Last meal of 2400-year-old ‘bog body’ suggests man was ritually sacrificed


Scientists have examined the gut contents of Tolund Man, a well-preserved “swamp body” from the early Iron Age in Denmark, and found that his last meal indicates that he was ritually sacrificed 2,400 years ago. I went.

The swampy bodies are human remains mummified by acidic peat bogs that left behind preserved skin, hair, nails and sometimes even internal organs such as intestines, according to scientists, including those from the Danish National Museum.

The latest discovery was made using new techniques to analyze plant macrofossils, proteins and pollen.

While some of these are bodies that were accidentally dumped in peat bogs, scientists said other such remains found in the past indicate that people were deliberately buried in the marshes as punishment or through ritual human sacrifice. was kept as.

These well-preserved bodies may provide new evidence and unique insights into aspects of daily life in prehistory, shedding light on the appearance of individuals, their food and clothing choices, and diseases prevalent at the time.

Toland Man, one such “swamp body” found in 1950 at Bjeldskovdal, Denmark, had been reported in earlier studies as a 30- to 40-year-old man who lived between about 405 and 380 BC, Danish beginning of the Early Iron Age.

Previous research had established that he was hung and later placed in a peat-biting pit in a sleeping position.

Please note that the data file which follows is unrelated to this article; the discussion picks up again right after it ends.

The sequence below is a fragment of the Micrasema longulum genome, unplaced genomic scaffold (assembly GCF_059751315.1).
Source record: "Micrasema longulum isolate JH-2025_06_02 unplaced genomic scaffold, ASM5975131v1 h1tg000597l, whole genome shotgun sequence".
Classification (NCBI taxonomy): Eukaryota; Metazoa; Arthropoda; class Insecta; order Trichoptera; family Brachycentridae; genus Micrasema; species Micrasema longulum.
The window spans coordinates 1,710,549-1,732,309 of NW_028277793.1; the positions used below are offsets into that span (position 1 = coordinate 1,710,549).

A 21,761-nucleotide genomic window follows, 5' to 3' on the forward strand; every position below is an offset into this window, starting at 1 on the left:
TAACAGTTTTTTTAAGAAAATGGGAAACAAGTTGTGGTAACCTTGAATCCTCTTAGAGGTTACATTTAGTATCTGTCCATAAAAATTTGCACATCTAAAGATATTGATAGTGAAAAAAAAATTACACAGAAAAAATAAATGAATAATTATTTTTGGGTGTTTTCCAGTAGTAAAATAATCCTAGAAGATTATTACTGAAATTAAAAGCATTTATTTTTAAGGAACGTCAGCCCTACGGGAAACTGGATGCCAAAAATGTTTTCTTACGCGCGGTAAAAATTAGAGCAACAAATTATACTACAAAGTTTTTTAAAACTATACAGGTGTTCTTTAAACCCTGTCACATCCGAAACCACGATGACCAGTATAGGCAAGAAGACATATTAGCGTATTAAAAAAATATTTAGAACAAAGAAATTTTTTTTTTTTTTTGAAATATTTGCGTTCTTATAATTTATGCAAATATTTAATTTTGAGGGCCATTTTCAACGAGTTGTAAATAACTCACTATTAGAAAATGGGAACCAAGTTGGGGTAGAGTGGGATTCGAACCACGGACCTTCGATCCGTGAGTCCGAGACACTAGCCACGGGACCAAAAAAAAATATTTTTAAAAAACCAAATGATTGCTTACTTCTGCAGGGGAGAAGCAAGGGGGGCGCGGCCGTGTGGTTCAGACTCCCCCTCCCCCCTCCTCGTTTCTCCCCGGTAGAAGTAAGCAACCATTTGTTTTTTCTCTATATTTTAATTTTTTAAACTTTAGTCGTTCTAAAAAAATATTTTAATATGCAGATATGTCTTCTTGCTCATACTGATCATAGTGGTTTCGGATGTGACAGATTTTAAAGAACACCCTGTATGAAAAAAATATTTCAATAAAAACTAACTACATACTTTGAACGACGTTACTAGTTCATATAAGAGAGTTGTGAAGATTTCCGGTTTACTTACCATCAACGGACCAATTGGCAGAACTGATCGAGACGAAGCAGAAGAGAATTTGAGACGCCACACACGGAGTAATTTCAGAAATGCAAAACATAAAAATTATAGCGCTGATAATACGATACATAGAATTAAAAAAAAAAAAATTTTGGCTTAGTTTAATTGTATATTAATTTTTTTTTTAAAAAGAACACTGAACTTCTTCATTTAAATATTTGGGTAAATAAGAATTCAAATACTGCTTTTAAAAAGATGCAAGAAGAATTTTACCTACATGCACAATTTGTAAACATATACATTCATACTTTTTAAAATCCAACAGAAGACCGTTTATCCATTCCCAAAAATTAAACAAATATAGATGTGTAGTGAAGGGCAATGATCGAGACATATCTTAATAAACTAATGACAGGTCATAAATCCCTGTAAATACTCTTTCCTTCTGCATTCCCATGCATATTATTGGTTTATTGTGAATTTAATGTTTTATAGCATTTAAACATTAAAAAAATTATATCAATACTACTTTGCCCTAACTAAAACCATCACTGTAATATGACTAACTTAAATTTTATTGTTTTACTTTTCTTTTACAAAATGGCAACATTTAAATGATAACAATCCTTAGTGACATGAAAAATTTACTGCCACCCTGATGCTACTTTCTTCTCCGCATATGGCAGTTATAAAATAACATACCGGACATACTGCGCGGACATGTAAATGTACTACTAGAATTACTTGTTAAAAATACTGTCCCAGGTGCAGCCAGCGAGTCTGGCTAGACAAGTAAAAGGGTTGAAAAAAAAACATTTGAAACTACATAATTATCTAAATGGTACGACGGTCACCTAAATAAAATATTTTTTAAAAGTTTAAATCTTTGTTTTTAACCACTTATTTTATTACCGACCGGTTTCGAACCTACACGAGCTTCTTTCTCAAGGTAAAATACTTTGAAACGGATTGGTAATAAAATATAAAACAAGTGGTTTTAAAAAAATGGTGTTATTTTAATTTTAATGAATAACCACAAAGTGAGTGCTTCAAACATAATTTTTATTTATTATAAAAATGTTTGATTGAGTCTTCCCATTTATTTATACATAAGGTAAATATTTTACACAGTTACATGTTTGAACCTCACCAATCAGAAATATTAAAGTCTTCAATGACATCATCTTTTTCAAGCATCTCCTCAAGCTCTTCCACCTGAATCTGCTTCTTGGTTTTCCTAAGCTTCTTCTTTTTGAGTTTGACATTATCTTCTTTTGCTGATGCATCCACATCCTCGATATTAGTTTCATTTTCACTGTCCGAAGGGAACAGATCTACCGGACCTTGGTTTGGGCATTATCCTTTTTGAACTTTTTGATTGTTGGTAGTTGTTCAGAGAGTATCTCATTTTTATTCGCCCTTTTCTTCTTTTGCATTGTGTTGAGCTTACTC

In the present study, published in the journal ancient timeUsing new techniques, scientists re-examined the contents of his intestine and found that he had eaten oatmeal and “probably some fish” cooked in a clay pot for about 12-24 hours before he died.

Researchers including Nina H Nielsen from the Silkeborg Museum in Denmark specifically assessed the contents of the gut to see whether the Tolund Man had consumed any substance indicating pain relief at his last meal, such as hallucinations or narcotics that might suggest he was part of one. function.

Researchers from earlier studies of other marsh bodies suggested that the plant component of the common Iron Age diet consisted mainly of cereals, and if such human remains contained abundant seeds from wild plants, it may have indicated that these It was eaten on special occasions.

The latest research found that the seeds of wild plants in the porridge eaten by the Toland Man contained the pleasure of sleeping and mild persicaria.

Based on the analysis, scientists said that the porridge was dominated by barley, pale persicaria and flax.

“The higher proportion of wild cereal grains in many marsh bodies compared to burned grain reserves may indicate that wild seeds were a component used for special occasions, including human sacrifice,” the scientists wrote in the study.

“Although the food may reflect typical Iron Age fare, the inclusion of threshing waste could possibly be related to ritual practices,” he said.

Scientists believe that further study of marshy bodies with more modern techniques may provide new insights about old questions and better understand life and death during the early Iron Age. .

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